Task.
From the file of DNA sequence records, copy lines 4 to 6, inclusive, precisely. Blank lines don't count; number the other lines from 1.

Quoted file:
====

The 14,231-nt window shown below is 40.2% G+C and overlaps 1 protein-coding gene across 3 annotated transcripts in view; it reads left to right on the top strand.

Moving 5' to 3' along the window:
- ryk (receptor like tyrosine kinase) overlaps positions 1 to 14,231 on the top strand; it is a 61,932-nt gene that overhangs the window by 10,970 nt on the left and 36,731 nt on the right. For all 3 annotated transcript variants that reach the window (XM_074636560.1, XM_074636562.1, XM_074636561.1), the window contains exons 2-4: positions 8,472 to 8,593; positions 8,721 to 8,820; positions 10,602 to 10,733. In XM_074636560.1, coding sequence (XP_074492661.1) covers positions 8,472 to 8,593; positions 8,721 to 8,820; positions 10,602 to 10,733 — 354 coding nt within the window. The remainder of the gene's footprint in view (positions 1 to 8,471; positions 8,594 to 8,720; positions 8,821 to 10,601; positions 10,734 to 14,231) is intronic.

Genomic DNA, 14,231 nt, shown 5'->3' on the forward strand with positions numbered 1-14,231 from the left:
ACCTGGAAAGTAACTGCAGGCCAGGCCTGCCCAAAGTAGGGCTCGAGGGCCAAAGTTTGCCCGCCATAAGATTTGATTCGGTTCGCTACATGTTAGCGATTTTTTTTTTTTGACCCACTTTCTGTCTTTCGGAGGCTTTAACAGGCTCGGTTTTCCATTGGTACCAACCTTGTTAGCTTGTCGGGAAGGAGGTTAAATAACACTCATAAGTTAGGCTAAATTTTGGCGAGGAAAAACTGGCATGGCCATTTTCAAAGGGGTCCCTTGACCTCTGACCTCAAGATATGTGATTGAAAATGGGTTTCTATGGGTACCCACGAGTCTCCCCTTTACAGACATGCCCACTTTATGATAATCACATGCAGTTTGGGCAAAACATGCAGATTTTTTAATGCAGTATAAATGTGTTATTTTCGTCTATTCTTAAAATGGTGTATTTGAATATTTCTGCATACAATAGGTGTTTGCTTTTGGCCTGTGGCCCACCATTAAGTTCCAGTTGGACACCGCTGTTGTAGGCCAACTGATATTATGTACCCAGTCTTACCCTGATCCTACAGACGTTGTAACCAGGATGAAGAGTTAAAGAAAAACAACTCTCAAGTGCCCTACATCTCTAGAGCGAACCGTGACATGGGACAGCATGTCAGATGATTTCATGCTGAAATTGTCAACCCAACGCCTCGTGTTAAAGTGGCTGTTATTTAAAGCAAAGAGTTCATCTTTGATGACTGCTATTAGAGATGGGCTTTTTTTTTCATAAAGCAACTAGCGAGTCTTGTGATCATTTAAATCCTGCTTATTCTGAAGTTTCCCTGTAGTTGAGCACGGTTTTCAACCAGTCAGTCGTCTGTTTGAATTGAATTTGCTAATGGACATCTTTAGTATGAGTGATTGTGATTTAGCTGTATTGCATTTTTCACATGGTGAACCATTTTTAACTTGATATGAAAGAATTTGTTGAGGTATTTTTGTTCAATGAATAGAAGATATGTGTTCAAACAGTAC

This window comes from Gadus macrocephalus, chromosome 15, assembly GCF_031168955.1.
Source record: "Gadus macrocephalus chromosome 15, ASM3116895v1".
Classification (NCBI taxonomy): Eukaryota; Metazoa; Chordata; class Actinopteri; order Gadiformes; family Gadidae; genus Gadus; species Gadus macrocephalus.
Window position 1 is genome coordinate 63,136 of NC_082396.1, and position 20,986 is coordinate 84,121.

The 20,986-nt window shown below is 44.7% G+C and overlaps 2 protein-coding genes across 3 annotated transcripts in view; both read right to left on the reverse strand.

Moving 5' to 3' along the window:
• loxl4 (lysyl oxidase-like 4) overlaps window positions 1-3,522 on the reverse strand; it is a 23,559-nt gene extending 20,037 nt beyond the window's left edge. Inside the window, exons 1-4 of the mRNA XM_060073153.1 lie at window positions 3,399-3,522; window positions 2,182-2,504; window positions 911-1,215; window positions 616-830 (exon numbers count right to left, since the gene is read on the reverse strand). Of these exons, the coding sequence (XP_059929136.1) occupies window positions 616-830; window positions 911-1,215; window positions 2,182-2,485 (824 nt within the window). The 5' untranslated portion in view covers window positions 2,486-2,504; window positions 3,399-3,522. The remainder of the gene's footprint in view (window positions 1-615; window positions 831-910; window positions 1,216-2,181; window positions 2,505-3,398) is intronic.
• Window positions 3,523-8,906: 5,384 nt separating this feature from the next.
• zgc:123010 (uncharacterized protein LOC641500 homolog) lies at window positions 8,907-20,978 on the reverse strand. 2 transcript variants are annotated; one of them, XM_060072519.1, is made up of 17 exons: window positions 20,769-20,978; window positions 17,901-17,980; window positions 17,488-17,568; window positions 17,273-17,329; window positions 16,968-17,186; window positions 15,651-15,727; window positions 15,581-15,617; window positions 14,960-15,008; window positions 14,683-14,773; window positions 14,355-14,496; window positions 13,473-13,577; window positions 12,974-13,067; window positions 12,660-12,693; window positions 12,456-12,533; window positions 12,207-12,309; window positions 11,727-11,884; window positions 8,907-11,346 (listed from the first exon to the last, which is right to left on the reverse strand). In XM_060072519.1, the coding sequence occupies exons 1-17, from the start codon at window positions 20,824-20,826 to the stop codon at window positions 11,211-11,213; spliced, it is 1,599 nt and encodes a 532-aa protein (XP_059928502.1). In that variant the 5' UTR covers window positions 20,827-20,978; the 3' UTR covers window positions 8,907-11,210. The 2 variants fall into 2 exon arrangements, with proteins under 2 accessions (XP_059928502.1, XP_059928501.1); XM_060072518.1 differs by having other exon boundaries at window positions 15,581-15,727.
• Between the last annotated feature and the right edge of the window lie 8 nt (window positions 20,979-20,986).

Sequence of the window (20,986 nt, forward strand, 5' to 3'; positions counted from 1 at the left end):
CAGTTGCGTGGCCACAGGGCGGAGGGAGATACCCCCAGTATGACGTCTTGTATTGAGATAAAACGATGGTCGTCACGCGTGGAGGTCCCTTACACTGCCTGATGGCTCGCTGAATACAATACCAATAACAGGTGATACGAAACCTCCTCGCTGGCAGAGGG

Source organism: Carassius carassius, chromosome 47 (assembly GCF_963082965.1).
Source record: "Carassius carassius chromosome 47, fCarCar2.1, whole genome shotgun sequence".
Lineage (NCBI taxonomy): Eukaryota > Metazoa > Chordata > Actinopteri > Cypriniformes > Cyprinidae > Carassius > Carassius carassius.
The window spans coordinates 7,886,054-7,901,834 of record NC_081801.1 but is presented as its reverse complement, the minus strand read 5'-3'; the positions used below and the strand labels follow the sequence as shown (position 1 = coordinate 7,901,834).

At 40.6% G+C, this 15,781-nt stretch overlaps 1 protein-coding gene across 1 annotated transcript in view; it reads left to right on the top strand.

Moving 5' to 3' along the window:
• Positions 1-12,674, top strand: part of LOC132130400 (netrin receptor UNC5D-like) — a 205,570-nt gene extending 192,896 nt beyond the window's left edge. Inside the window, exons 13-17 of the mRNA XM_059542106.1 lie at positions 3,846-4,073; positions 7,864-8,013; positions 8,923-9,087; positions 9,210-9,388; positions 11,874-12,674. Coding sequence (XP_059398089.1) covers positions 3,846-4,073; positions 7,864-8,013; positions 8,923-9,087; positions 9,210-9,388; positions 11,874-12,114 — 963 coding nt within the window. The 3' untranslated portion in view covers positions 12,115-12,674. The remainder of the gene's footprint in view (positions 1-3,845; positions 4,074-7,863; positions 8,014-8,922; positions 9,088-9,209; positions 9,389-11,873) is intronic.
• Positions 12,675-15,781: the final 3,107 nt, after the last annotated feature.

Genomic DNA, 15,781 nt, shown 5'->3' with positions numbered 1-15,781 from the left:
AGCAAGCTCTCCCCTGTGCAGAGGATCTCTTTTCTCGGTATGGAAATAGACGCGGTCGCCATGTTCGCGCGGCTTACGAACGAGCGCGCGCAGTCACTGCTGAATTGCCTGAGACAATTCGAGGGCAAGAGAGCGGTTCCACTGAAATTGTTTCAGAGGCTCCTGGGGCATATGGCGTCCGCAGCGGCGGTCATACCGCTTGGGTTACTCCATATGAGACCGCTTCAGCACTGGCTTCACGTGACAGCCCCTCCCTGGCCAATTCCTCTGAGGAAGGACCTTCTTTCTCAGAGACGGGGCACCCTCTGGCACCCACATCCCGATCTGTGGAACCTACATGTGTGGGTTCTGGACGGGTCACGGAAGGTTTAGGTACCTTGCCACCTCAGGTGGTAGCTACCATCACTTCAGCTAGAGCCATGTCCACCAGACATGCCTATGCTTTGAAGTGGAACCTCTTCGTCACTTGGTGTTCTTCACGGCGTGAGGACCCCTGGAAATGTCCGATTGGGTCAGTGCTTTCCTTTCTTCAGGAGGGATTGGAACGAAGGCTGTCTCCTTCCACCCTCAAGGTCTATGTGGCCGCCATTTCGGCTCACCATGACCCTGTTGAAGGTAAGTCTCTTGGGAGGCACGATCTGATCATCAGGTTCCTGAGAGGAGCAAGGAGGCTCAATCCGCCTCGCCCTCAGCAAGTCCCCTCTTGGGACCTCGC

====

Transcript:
Genomic DNA, 14,231 nt, shown 5'->3' on the forward strand with positions numbered 1-14,231 from the left:
ACCTGGAAAGTAACTGCAGGCCAGGCCTGCCCAAAGTAGGGCTCGAGGGCCAAAGTTTGCCCGCCATAAGATTTGATTCGGTTCGCTACATGTTAGCGATTTTTTTTTTTTGACCCACTTTCTGTCTTTCGGAGGCTTTAACAGGCTCGGTTTTCCATTGGTACCAACCTTGTTAGCTTGTCGGGAAGGAGGTTAAATAACACTCATAAGTTAGGCTAAATTTTGGCGAGGAAAAACTGGCATGGCCATTTTCAAAGGGGTCCCTTGACCTCTGACCTCAAGATATGTGATTGAAAATGGGTTTCTATGGGTACCCACGAGTCTCCCCTTTACAGACATGCCCACTTTATGATAATCACATGCAGTTTGGGCAAAACATGCAGATTTTTTAATGCAGTATAAATGTGTTATTTTCGTCTATTCTTAAAATGGTGTATTTGAATATTTCTGCATACAATAGGTGTTTGCTTTTGGCCTGTGGCCCACCATTAAGTTCCAGTTGGACACCGCTGTTGTAGGCCAACTGATATTATGTACCCAGTCTTACCCTGATCCTACAGACGTTGTAACCAGGATGAAGAGTTAAAGAAAAACAACTCTCAAGTGCCCTACATCTCTAGAGCGAACCGTGACATGGGACAGCATGTCAGATGATTTCATGCTGAAATTGTCAACCCAACGCCTCGTGTTAAAGTGGCTGTTATTTAAAGCAAAGAGTTCATCTTTGATGACTGCTATTAGAGATGGGCTTTTTTTTTCATAAAGCAACTAGCGAGTCTTGTGATCATTTAAATCCTGCTTATTCTGAAGTTTCCCTGTAGTTGAGCACGGTTTTCAACCAGTCAGTCGTCTGTTTGAATTGAATTTGCTAATGGACATCTTTAGTATGAGTGATTGTGATTTAGCTGTATTGCATTTTTCACATGGTGAACCATTTTTAACTTGATATGAAAGAATTTGTTGAGGTATTTTTGTTCAATGAATAGAAGATATGTGTTCAAACAGTAC

This window comes from Gadus macrocephalus, chromosome 15, assembly GCF_031168955.1.